No Paine, No Gain: A July 4th Special

July 6, 2008

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Story Transcript

VOICEOVER: Washington, Jeffrson, Adams—these are the names we typically think of when we celebrate July 4. But there’s another who should be mentioned right along with them: Thomas Paine. Paine’s radical belief in democracy helped fuel the revolution. When we lose touch with that radicalism, we do so at our own peril. In the years leading up to 1776, many of the Founding Fathers were pursuing a path of accommodation with England. They didn’t mind being colonized; they just wanted to renegotiate the relationship. As late as November 1775, Jefferson wrote, quote, "There is not in the British Empire a man who more cordially loves a union with Great Britain than I do." That same year, Washington was raising toasts to King George III at dinner parties. Then, in January of ’76, Paine anonymously published a 47-page pamphlet called "Common Sense." In fiery prose, it tore down the Crown’s hereditary claims to power and argued that the only true source of governmental authority was held by the government. It lit up the American psyche like a fireworks display, inflaming a whole new conversation about liberty, equality, and democracy, and sold so many copies that it almost outpaced sales of the Bible. "Common Sense" was, of course, derided by those loyal to the Crown. They called it a dangerous doctrine and warned that it would lead to anarchy and democratic tyranny. But Paine’s work was too powerful to be muted. It sparkled with a contagious enthusiasm for what America could be and focused the fight against the Red Coats. As a diplomat back then noted, quote, "Without the pen of Paine, the sword of Washington would have been wielded in vain." Just as Paine’s pen helped draft the first chapter of the American story, subsequent chapters are touched by it: abolition; progressive reform; suffrage; civil rights. And it doesn’t stop there. Paine even hatched ideas like a progressive estate tax, a system of social security for the elderly, special aid for families with children, and public funding of education—radical ideas then, sensible policies now. And that’s what Paine teaches us, generation after generation: radical is good. America is a radical experiment at its core. Too often, though, "radical" is used as a derogatory term, as a way of dismissing ideas or people who challenge the status quo. But are we not living in times that call once again for more of Paine’s radicalism?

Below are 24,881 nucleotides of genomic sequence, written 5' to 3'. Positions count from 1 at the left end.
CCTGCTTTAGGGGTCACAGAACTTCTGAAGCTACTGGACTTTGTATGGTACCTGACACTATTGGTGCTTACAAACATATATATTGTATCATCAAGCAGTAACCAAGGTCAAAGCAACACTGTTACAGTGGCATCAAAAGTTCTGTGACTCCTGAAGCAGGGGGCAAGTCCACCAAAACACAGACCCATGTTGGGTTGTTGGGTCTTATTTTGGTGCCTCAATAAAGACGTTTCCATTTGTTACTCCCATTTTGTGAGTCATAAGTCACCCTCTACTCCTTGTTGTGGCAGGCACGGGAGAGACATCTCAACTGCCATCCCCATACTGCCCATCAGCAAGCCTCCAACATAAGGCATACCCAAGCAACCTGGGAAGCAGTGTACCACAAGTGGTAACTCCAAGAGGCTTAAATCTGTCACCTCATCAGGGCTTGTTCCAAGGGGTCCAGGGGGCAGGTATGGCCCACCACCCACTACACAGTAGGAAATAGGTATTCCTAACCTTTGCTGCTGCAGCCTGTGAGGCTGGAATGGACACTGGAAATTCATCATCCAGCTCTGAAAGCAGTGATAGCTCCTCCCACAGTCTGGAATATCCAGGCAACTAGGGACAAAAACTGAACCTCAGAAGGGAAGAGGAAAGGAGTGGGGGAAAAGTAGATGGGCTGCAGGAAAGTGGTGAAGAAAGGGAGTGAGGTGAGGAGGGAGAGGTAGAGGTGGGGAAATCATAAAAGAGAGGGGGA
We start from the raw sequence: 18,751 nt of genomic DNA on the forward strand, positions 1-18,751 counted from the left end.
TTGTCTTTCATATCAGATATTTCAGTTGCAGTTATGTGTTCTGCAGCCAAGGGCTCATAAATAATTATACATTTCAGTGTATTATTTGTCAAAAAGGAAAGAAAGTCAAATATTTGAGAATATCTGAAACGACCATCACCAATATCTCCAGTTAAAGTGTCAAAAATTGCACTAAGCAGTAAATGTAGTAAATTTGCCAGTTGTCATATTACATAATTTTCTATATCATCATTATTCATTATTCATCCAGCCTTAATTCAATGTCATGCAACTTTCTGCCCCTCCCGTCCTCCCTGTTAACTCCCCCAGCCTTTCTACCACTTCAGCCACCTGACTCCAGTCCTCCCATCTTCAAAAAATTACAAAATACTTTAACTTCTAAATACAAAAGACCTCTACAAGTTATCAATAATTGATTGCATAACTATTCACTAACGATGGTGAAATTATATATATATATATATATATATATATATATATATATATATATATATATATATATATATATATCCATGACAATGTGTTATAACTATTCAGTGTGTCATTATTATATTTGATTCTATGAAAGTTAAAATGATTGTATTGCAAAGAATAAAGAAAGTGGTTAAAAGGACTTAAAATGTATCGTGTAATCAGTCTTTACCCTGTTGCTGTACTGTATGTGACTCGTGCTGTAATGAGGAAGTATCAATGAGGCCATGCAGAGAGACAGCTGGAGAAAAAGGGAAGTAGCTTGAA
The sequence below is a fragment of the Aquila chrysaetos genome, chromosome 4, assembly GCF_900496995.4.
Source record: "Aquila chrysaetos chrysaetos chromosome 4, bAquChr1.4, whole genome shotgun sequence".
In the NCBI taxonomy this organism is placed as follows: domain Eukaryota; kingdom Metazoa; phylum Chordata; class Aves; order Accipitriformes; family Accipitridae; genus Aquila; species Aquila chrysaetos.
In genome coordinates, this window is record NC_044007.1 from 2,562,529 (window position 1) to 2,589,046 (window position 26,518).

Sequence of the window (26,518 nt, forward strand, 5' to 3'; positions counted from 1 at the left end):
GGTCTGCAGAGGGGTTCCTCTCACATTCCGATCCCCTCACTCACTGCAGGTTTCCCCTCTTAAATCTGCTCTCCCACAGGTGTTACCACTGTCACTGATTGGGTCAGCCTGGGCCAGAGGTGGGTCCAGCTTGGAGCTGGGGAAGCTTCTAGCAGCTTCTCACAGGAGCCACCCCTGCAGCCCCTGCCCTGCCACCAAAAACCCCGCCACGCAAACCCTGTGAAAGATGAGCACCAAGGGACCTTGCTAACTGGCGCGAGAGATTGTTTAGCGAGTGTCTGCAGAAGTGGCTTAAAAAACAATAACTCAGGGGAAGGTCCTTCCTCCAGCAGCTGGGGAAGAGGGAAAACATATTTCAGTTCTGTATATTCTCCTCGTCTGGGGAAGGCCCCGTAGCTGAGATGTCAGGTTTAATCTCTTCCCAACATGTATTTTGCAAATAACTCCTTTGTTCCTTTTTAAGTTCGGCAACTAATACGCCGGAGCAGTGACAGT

TEXT ON SCREEN: "Moderation in temper is always a virtue; but moderation in principle is always a vice." —Thomas Paine


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